Britain and Australia had another round of discussions on Thursday to advance a free trade agreement, according to the British envoy, as both countries aim to reach an agreement by mid-June.
One of the pillars of Britain’s post-Brexit plans to strengthen business and diplomatic ties in the Indo-Pacific area is an agreement with Australia.
Both countries announced in June that they had reached an agreement on the vast majority of concerns for a deal that may contribute 500 million pounds ($708.4 million) to British economic production in the long run, according to official estimates.
But with some sticking points remaining, British Trade Minister Liz Truss and her Australian counterpart Dan Tehan held talks late on Thursday, the British High Commissioner to Australia Vicki Treadell said.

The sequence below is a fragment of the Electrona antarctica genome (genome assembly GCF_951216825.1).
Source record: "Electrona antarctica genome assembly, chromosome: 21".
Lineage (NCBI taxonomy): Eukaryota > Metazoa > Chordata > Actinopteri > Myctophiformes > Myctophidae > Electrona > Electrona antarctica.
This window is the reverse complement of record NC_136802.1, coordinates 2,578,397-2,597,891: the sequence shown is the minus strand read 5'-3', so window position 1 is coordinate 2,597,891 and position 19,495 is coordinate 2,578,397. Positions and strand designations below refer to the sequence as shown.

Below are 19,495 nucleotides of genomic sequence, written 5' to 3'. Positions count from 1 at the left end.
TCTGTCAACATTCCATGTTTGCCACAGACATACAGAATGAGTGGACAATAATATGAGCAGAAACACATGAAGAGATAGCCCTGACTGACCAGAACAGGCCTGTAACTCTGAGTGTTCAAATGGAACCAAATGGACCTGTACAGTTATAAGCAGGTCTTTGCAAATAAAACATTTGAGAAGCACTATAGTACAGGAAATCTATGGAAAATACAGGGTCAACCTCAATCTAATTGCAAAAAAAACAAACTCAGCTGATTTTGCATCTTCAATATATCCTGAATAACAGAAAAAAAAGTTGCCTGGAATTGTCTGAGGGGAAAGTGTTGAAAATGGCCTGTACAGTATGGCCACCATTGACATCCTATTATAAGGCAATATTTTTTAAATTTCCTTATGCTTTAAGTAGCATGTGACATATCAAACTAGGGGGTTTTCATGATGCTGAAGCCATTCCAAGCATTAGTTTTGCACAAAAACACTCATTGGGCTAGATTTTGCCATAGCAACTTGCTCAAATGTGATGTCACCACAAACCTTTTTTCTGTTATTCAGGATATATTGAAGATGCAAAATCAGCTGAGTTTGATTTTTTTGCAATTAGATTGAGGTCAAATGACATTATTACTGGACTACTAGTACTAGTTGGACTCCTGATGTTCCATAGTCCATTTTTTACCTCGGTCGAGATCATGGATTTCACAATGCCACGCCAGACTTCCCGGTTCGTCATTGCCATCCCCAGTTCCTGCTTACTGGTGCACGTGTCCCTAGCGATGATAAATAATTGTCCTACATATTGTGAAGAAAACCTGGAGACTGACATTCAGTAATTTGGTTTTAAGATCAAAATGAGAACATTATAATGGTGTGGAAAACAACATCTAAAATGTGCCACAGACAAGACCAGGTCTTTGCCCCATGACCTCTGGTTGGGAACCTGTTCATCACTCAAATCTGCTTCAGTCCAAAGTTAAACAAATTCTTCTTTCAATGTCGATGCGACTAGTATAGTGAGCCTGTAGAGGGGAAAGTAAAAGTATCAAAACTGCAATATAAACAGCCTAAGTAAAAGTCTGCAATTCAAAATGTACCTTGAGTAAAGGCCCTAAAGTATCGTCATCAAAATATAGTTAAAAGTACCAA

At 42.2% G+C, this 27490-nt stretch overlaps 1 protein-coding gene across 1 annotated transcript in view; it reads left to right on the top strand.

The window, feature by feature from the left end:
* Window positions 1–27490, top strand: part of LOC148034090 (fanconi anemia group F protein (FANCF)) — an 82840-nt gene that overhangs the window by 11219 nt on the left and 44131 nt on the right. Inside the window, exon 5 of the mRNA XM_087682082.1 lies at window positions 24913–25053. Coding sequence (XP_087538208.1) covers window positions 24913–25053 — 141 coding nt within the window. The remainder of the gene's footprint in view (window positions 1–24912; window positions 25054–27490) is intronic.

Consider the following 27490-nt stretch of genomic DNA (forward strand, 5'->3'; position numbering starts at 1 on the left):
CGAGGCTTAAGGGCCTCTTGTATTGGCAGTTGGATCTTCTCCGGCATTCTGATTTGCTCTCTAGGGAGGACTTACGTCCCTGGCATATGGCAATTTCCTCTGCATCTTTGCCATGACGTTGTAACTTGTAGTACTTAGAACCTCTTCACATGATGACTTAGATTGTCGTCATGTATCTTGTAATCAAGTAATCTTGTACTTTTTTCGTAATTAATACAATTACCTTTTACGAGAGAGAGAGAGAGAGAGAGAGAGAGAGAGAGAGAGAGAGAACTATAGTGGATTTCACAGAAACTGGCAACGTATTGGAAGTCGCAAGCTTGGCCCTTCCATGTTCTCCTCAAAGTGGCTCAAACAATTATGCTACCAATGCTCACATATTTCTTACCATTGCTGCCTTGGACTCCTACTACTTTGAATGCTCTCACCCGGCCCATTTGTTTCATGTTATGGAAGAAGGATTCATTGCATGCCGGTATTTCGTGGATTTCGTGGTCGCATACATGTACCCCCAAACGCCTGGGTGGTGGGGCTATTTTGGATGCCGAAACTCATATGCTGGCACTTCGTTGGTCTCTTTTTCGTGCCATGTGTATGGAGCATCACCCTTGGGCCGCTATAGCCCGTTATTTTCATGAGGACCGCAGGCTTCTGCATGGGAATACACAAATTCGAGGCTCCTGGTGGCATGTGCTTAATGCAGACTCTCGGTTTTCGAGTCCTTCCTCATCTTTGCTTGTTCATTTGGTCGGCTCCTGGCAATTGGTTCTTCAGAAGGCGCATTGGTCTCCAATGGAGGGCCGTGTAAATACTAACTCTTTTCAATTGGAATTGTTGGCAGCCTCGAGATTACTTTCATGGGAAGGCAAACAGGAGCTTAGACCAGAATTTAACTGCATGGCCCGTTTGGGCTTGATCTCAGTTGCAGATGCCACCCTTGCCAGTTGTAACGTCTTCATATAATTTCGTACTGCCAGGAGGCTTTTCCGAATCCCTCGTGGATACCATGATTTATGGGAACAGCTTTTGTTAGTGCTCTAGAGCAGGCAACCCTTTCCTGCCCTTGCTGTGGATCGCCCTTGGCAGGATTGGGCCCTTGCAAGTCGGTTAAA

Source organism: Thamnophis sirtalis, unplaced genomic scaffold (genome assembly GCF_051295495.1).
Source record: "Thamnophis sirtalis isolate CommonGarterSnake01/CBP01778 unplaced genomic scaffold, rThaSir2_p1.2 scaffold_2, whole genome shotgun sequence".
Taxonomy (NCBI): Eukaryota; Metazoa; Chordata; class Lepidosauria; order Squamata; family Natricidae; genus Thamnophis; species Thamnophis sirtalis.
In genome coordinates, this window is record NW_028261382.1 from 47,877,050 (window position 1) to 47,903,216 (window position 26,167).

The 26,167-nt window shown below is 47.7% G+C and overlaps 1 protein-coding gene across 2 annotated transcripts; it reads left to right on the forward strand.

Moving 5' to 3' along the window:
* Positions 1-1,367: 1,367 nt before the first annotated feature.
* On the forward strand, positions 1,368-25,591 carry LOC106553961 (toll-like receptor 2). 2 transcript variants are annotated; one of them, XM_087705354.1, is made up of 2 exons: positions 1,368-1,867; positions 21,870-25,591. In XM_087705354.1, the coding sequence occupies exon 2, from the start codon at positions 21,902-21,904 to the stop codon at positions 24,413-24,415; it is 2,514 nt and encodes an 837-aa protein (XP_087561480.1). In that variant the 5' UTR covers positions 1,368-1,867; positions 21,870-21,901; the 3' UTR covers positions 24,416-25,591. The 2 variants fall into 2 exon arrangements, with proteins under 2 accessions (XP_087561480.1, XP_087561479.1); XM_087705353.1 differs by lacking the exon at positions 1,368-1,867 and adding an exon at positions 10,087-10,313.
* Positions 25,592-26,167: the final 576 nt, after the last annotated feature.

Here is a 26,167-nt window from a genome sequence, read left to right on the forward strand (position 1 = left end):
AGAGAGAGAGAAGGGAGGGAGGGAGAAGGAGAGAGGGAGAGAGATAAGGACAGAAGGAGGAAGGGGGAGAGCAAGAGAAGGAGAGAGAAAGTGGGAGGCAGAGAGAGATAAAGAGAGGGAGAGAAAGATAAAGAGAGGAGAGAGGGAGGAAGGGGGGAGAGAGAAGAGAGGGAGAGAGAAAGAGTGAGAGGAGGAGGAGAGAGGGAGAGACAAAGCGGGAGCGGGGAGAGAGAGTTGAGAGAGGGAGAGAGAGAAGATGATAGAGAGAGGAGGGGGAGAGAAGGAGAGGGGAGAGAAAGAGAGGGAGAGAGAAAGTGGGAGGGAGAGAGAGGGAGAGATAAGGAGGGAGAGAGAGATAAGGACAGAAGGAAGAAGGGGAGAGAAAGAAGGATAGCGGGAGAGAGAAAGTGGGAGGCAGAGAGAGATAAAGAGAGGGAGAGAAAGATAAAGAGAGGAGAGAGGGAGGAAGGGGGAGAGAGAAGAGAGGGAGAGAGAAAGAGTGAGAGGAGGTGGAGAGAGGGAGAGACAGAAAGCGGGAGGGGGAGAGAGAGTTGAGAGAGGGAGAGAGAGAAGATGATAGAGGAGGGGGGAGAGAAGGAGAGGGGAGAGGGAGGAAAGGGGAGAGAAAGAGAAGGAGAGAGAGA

“We are working hard to have an agreement in principle at the bilateral between Prime Ministers Johnson and Morrison on June 15,” Treadwell told reporters in Canberra.
“Last night, Secretary of State Liz Truss met with Trade Minister Tehan and their respective senior negotiators for another meeting.”
The planned agreement with Australia is the most advanced of six that London is pursuing.
According to Japan’s economic minister, members of the Comprehensive and Progressive Agreement for Trans-Pacific Partnership (CPTPP) agreed on Wednesday to allow Britain to begin the process of entering the accord.